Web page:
The group discussion focused on building effective teams, particularly how managers can create a high-performance environment by building effective teams. Only two themes are highlighted in this chapter. These include team development and culture. The chapter focuses on championing the professional development of the worker and the creation of a culture that supports the professionals.
Our discussion focused on one aspect, team management, specifically how a manager can bring out the best in teams. Van den Bossche et al (2011) discuss how ordinary workers can be matched to create high-performance teams to undertake day-to-day duties. Essentially, an organization has to develop a culture that supports teamwork as the workers learn for the entity to grow. Van den Bossche et al (2011) base their findings on research carried out by Stonaker and Tienken. The report focuses on the work system culture of teams that offers opportunities for promoting professional learning opportunities.
Whelan (2014) states that people learn best when they are in teams whose members have mutual respect, personal interactions, group communication, and community participation. Leaman, Stevenson, and Bordass (2010) discuss the culture that supports a team and increases its capability. The authors mention five conditions that are essential when it comes to the supportive culture and encouraging team development. The outlined factors include feasibility, goals, experience, encouragement, and peer support. Feasibility focuses on team progress, which is aimed at a particular goal. The goals are significant since they prevent time wastage. Encouragement from supervisor and peer supports improves a team’s experiences enabling it to succeed past the set goals.
Whetten and Cameron (2014) discuss the theories used to explain how teams learn. The team learning approach, which focuses on two pillars, self-directed learning, and andragogy, is crucial since the approach explains team learning in-depth. The authors also explore the differences between how individuals in teams learn. One of the disparities highlighted in the discussion is that team learning centers on professional development while individual learning does not.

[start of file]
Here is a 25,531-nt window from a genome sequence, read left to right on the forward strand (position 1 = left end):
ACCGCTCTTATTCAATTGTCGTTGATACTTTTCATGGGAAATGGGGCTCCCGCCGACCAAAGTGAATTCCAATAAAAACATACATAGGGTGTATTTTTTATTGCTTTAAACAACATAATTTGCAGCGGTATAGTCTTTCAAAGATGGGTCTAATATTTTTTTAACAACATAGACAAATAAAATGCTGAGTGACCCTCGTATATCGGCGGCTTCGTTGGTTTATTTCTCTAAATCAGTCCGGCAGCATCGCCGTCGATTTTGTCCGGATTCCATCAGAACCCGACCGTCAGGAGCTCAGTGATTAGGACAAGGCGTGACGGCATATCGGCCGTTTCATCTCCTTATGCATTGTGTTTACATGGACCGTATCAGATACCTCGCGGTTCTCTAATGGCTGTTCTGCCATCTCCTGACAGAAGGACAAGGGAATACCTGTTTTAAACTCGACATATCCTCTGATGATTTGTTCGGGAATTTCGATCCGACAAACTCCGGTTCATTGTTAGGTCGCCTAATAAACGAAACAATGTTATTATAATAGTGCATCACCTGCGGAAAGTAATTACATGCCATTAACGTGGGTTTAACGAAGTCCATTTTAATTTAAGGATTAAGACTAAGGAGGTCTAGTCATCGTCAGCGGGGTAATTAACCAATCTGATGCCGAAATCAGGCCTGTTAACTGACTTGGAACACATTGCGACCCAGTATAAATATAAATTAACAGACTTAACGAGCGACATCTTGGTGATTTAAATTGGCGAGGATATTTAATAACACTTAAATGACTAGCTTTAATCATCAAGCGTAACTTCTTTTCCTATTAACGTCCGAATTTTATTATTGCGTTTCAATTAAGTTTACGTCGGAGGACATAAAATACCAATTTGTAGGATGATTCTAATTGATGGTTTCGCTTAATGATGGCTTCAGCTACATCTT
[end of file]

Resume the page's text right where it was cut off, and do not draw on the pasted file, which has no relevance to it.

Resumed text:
The principles of team learning show the differences in how individuals in teams learn. One of the principal issues is self-direction since team members must have the desire to learn without motivation. Gilley et al. (2010) argue that teams are likely to seek knowledge based on their situations and experiences in life. Additionally, team members usually have different levels of learning. The social aspects linked to team learning are also widely discussed and they focus on group learning instead of self-learning. Gilley et al. (2010) also provide information on team members being supported as learners. Team learning is also linked to the experience of the team members and it is regarded as one of the potent sources of knowledge. The authors also offer a glimpse of the relationship that exists between team learning and motivation. They state that learning opportunities rely on the needs of the members of the team. Furthermore, they base this information on Maslow’s hierarchy of needs, which features seven stages, including intellectual achievement, self-actualization, basic survival, self-esteem, aesthetic appreciation, sense of belonging, and emotional and physical safety (Gilley et al, 2010). The authentication of team learning will feature motivation, ownership, reflection, collaboration, appropriateness, structure, and internalization